Two main protocols have been adopted for mobile fronthaul, Common Public Radio Interface (CPRI) [12] and OBSAI Open Base Station Architecture Initiative (OBSAI) [13]. They are based on Digital Radio-over-Fiber (D-RoF) techniques, where the RF signals are digitalized into IQ samples. Nonetheless, D-RoF might not be suitable for future high speed mobile networks, since it would require an enormous bandwidth. This is why Analog Radio-over-Fiber (A-RoF) has been appointed as a feasible and less expensive fronthaul alternative [14]. In A-RoF, mobile signals are sent in their original waveforms by a RF carrier over the fiber, in such way that the required bandwidth can be drastically reduced.

During the last years, there were successful efforts to combine self-seeding techniques and RoF transport for mobile applications [15]–[17]. Yet, all of them are based on the CPRI protocol and the self-seeding process is carried out on the ONT side. In this paper, we propose the transport of A-RoF using a bidirectional WDM-PON which employs double-cavity self-seeding on the OLT side and cascaded-RSOAs carrier-reuse on the ONT side as an alternative for mobile fronthaul. To the best of our knowledge, this is the first investigation regarding the transport of analog RF signals in a WDM-PON, in general, and certainly true in a specific configuration relying on self-seeding and carrier-reuse techniques. A preliminary version of the work, comprising only the downlink analysis was presented at the conference MOMAG, hosted by the Instituto Nacional de Telecomunicações at Santa Rita do Sapucaí - MG in 2018 [18]. In the present work we also included an analysis for 16QAM downstream transmission. In addition, we investigated the transmission in the upstream direction, erasing the downstream data and reusing the carrier to transmit back the same signal format.

The proposed bidirectional topology will be described on Section II. In order to evaluate the technical feasibility of the proposal, we first calibrated a simulation framework with our experimental data [8], as it will be described on Section III, and then studied the proposed topology using Optisystem 13, as detailed in Section IV. The results and discussion on the transmission of various data rates, modulations formats and RF bands ranging from 1 to 5 GHz on both directions are presented on Section V. Finally, on Section VI, we draw the conclusions about this work.

II. Analog Fronthaul Topology based on self-seeding colorless sources

The traditional Base Station is usually composed of two main elements: the Base Band Unit (BBU), where all digital processing takes place, and the Radio Unit (RU), responsible for all RF processing. In the case of C-RAN, the BBUs are located in the Central Office or even virtualized in the cloud, leaving the BS as a simple Remote Radio Head (RRH). As a result of the simplified radio unit, the cell site consumes less energy, it is easier to install and maintain and the need for air-cooling can be eliminated. On the other hand, the BBUs are able to communicate among themselves with lower delays and cooperate to perform complex tasks, such as flexible response to non-uniform traffic and Coordinate Multi-Point (CoMP). Also, heterogeneous networks and services can largely benefit from resource and information sharing.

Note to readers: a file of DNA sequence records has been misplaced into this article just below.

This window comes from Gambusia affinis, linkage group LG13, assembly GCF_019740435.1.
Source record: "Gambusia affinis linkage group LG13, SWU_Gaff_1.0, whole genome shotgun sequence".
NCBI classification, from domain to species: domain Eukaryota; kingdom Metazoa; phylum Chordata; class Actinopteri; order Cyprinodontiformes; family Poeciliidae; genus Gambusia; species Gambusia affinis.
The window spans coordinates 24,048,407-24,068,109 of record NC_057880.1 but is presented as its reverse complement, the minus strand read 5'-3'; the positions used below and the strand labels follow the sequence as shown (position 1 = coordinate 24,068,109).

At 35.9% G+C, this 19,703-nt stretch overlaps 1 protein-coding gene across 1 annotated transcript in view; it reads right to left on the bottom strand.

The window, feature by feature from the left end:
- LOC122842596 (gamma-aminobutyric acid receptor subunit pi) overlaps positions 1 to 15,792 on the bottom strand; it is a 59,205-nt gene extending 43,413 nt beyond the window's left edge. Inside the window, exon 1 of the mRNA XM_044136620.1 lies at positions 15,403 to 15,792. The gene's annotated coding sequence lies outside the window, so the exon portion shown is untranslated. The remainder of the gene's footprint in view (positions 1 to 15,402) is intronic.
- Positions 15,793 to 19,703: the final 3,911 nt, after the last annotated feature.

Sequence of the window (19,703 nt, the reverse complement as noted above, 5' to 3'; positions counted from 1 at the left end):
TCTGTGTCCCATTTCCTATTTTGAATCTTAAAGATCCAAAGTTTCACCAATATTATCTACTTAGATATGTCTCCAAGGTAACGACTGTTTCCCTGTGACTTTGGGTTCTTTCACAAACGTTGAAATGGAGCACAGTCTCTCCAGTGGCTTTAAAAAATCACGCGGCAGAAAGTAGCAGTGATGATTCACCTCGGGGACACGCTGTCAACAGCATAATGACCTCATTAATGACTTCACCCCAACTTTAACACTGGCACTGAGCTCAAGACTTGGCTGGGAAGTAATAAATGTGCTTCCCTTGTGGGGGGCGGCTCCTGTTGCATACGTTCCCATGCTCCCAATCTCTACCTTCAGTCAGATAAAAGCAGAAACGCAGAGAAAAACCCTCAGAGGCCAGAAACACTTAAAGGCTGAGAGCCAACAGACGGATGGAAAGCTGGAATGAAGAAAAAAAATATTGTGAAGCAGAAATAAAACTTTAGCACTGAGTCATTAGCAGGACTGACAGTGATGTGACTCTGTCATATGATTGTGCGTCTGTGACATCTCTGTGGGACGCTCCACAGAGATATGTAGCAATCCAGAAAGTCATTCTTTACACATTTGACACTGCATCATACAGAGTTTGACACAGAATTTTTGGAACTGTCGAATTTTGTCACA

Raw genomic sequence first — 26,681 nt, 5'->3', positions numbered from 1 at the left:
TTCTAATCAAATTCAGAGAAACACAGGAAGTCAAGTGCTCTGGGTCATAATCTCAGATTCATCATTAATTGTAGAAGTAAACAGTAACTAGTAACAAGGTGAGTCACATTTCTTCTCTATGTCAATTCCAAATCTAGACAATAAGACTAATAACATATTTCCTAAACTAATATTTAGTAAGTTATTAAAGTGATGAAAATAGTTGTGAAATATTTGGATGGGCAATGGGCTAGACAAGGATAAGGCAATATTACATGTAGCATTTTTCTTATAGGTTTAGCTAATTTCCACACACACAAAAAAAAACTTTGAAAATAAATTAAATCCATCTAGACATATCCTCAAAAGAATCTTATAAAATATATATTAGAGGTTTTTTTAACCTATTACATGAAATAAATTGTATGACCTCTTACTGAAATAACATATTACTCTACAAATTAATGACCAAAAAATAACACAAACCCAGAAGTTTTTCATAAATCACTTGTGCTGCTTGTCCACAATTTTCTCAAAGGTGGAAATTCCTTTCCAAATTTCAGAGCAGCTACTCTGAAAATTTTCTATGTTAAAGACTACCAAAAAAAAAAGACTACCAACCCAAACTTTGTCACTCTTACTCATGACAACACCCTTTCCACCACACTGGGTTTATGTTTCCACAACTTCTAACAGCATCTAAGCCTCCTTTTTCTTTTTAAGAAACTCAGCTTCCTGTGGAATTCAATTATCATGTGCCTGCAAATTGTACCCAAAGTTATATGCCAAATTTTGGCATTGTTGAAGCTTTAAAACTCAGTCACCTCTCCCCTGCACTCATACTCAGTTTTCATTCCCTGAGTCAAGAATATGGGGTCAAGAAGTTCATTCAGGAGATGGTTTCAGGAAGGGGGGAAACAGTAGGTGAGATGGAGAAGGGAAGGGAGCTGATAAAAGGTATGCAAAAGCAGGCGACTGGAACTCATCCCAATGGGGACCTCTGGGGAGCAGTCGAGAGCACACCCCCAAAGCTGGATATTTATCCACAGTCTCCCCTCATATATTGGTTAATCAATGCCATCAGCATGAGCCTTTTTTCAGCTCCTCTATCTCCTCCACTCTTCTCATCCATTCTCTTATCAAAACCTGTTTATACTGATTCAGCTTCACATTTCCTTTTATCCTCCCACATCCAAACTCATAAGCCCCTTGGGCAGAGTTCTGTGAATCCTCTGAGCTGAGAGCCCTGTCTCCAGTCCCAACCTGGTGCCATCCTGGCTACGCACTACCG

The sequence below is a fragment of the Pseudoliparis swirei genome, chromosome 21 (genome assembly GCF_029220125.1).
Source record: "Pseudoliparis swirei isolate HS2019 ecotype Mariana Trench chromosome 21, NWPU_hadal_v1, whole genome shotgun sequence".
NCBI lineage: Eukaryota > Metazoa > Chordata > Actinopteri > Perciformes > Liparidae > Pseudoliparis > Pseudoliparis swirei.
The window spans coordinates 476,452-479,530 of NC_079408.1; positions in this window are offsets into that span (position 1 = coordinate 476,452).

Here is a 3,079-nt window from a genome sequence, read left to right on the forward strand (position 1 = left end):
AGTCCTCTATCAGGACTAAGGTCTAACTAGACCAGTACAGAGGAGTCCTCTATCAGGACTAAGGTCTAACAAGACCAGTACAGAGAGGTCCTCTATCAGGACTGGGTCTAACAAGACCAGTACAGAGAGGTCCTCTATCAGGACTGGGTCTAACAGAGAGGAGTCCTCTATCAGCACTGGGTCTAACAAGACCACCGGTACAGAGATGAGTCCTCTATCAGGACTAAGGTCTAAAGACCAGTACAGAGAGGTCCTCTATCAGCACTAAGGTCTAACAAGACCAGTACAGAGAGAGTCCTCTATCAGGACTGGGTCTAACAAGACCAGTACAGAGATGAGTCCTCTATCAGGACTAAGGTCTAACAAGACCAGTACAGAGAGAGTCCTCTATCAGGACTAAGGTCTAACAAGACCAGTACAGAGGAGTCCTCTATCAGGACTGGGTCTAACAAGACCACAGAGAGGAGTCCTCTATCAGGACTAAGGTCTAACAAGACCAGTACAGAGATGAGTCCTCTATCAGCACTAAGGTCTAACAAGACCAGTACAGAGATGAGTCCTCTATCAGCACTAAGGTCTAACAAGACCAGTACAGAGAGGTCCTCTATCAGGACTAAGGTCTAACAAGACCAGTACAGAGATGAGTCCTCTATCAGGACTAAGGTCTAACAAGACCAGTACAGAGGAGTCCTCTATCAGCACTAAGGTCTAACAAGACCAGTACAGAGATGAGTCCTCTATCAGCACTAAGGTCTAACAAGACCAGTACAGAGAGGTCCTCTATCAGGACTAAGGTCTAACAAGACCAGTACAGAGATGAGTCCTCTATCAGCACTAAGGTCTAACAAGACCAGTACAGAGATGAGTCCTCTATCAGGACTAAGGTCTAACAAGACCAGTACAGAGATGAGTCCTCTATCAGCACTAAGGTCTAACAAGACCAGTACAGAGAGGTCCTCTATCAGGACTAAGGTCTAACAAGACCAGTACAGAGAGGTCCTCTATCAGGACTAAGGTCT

Although CPRI have been largely implemented for Long Term Evolution (LTE) and even earlier mobile networks standards, the next generations might not benefit from this D-RoF solution. This is because, to fulfill the upcoming data demands, future mobile coverage is expected to be implemented using numerous high-speed small cells instead of isolated macro-cells. As the number of cell increases, more fronthaul links will be necessary, each one with increasingly prohibitive bandwidth consumption. For instance, today, a simple LTE scenario with a single sector, 2×2 Multiple Input Multiple Output (MIMO) and a 20 MHz channel would require a 2.458 Gbps fronthaul link [11]. A LTE Advanced (LTE-A) scenario supporting downlink peak data rates of 1 Gbps would require a 147.456 Gbps fronthaul link [19]. In contrast, an estimation of a potential next mobile generation (5G) indicated it might need a prohibitive 2.359 Tbps fronthaul link with current CPRI [20]. Additionally, the digitalization process introduces latencies and jitter, which will have very strict constraints in the upcoming mobile networks.

Various techniques to reduce the sample rate, such as non-linear quantization and IQ data compression have been proposed [21]-[23], but there is a trade-off between the compression ratio and signal distortion, limiting their efficiency. These techniques also come with the drawback of additional complexity and computational power. Therefore, it has been suggested that even further centralization will be needed, with Analog RoF being a promising solution. The required optical data rate can be reduced to the effective mobile data rate and, since all digital processing can be eliminated from the Radio Unit, the only fronthaul delay mechanism is the propagation time relative to the link length. Moreover, some of the RF processing can be performed in the CO or even along the link, like all optical RF amplification [21].